Plastic vs glass bottles: the great debate

It’s estimated that 1 MILLION plastic bottles are sold EVERY MINUTE. Earlier this year Coca Cola revealed that it’s sales of glass bottles have increased by 14% in the past year as the result of people boycotting plastic. So which material is more ‘sustainable’?

It’s not as simple as glass vs plastic. When considering what material or product to use you need to think about how it’s made, how it’s transported, how it’s used and how long it lasts, how it’s disposed of and where it ends up. Now that’s a lot to think about. So we thought we’d write it all down for you.

What it’s made from

Glass is made from liquified sand, soda ash (naturally occurring sodium carbonate) and limestone. These materials are pretty common, but limestone must be mined which can cause damage to local environments.

Plastic is made from oil and gas. These are non-renewable resources which will run out.

How it’s made

Glass is made by heating the ingredients to high temperatures (around 1700 degrees), then pouring the molten liquid into moulds to set. To get such high temperatures a lot of energy must be used – we must think about how ‘green’ this energy is. If a glass bottle is made from recycled glass, the temperature needed is a lot lower.

Plastic is made by a process called ‘polymerisation’. The components of crude oil are separated by heating (different parts have different boiling points) and are then joined together to create plastics. Different types of plastic are made by putting together these components in different combinations and adding chemicals to give different properties.

How it’s transported

The carbon footprint to transport bottles depends on a few factors: distance transported, type of transport and energy used to power the vehicle.

Glass is heavier than plastic, so its transport needs more energy. Glass is also more fragile than plastic so cannot be packed as tightly together during transport.

How it’s used

Glass is a more durable material than plastic so lasts longer. Plastic does last a long time (as you know, they can take 450 years to break down!) but chemicals from the plastic bottle can leach into the water inside. Plastic bottles can be re-used and do NOT have to be single-use, but the effects on human health are unknown.

How it’s disposed of

BOTH glass and plastic CAN be re-cycled. In a direct comparison, the recycling of plastic takes less energy that that of glass. The problem is that not all types of plastic can be recycled, and recycling rates vary a lot from country to country. In the US about 30% of plastic bottles are recycled and in Norway a whopping 97% is recycled. Please share your secrets Norway.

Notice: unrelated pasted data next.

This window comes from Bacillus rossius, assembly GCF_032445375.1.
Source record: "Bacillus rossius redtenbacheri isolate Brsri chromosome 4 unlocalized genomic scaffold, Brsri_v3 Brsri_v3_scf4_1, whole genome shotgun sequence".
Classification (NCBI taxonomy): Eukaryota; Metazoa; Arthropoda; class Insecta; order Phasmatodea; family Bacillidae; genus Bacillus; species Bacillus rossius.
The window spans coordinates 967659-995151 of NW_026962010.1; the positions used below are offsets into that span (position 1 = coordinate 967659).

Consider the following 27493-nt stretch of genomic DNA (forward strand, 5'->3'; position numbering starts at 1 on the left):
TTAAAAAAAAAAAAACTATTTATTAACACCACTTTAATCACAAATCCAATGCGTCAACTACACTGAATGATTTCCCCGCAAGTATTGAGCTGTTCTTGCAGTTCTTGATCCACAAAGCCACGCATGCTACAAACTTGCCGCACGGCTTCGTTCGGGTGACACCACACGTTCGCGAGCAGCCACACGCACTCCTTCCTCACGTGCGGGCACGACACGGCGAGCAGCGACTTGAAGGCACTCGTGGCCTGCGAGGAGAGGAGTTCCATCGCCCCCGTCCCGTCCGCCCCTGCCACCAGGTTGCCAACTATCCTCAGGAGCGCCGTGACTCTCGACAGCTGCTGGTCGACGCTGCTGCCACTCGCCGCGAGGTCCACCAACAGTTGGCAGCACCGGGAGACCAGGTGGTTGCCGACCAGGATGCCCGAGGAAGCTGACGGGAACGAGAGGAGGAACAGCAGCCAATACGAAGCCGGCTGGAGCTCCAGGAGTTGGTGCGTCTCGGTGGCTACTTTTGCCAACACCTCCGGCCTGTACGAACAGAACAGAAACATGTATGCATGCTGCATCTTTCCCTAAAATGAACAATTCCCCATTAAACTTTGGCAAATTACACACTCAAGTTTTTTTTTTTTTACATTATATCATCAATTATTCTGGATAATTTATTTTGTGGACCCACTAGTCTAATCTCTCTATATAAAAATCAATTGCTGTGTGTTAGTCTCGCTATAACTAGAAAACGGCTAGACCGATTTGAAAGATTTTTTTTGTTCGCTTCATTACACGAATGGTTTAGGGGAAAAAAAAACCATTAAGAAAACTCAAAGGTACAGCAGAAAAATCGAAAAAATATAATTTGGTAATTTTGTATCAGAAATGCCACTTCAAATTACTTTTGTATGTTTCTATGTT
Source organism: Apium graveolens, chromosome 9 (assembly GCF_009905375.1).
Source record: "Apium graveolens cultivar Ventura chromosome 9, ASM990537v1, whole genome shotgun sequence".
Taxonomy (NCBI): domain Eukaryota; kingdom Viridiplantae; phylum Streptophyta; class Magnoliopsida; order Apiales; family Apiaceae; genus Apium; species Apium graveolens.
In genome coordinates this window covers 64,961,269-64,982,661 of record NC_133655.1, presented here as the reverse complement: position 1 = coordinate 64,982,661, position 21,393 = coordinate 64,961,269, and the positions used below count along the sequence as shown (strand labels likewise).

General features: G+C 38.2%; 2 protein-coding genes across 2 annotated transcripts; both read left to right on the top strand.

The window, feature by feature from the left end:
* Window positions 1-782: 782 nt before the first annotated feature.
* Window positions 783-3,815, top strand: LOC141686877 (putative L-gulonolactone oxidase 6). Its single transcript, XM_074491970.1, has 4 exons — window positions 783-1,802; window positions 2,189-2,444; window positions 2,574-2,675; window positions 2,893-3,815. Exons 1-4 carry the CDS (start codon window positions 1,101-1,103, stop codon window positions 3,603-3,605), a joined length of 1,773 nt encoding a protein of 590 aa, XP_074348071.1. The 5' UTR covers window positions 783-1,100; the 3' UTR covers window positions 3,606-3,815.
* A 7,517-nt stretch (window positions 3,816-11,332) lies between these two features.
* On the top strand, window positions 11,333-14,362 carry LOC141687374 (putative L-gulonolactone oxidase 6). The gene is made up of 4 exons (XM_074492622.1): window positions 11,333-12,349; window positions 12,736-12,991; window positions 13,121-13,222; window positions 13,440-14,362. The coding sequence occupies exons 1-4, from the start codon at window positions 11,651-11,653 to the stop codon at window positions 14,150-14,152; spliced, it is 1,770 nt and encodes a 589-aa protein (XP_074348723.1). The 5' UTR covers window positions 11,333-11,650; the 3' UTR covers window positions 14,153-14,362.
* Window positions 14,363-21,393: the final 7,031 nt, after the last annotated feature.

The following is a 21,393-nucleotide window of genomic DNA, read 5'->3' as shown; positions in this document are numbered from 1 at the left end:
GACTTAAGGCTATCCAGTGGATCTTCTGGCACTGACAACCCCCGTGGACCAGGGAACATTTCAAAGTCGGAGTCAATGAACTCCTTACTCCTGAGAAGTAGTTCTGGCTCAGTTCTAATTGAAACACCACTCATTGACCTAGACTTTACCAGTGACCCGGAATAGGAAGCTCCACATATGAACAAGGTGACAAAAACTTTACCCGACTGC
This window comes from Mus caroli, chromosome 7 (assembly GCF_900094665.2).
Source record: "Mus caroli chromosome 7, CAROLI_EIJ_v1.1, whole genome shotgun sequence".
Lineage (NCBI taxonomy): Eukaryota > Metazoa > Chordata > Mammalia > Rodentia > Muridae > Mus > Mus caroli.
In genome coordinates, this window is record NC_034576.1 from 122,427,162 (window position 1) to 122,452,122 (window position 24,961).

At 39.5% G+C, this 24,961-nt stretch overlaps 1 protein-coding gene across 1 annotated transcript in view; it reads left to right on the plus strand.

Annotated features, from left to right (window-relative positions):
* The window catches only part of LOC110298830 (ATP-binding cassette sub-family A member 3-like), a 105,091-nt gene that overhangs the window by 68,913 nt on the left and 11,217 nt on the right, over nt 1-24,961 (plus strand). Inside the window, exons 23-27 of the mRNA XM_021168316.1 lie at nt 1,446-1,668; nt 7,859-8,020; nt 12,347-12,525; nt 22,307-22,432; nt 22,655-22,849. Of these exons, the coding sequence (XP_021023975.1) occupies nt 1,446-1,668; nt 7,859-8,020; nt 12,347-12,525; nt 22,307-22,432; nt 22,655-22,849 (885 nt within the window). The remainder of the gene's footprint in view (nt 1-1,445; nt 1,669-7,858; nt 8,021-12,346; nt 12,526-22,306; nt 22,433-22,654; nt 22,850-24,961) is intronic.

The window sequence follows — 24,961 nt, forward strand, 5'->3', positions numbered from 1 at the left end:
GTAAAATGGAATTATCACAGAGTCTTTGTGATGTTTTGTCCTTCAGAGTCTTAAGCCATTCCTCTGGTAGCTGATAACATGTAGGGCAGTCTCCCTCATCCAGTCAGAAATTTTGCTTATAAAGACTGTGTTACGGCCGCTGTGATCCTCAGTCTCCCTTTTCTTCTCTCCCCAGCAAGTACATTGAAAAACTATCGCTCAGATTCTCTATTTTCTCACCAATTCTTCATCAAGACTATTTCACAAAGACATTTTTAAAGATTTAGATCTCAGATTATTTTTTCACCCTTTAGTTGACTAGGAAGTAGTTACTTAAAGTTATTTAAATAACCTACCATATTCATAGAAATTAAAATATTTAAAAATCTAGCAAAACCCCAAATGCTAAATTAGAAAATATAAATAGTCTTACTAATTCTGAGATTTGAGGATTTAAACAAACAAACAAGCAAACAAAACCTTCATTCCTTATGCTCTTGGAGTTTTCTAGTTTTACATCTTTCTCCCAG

Plastic that is not recycled and goes to landfill, or worse, escapes into the environment, takes 100s of years to break down. As plastic ‘degrades’ it breaks down into tiny pieces called microplastics and can absorb toxic chemicals, killing an estimated 1 million marine animals every year. It’s true that glass also pollutes nature – we’ve all seen ‘sea glass’ on the beach – and can harm wildlife. But glass does not absorb toxic chemicals and does not float like plastic. As a pollutant, glass is ‘lower impact’.

Not as simple as it seems

The water is still a little murky when it comes to deciding whether to use glass or plastic bottles. So what can we do about it?

It comes back to the old 4 R’s: refuse, reduce, reuse, recycle. If you don’t need a bottle, don’t use it. Re-use what you have for as long as possible – get a reusable water bottle if you don’t already have one. Recycle when you can. When it comes to recycling, innovation is needed to improve local recycling infrastructure to process more materials and reduce transportation distances.

We also need to think about whether we need bottles at all. In an ideal world we would not need glass or plastic bottles – we’d all have re-usable drinks containers full of tap water. Unfortunately we don’t live in a perfect world yet – 2.2 billion people do not have access to clean drinking water and bottled pure water is one of the only options.

Switching to re-usable water bottles in areas of safe drinking water is one part of solving the problem. The other part is improving sanitation and increasing access to clean water across the globe.

We’re sorry that the answer isn’t straightforward or easy. What’s important is that we stay informed and know where improvements need to be made.

 

Information taken from:
  • https://earth911.com/living-well-being/recycled-beverage-containers/
  • https://www.telegraph.co.uk/news/2019/01/27/glass-bottles-could-worse-environment-plastic-coca-cola-warns/
  • https://www.water.org.uk/news-item/national-refill-day/
  • https://www.nationalgeographic.com/environment/2019/08/plastic-bottles/
  • https://www.explainthatstuff.com/glass.html
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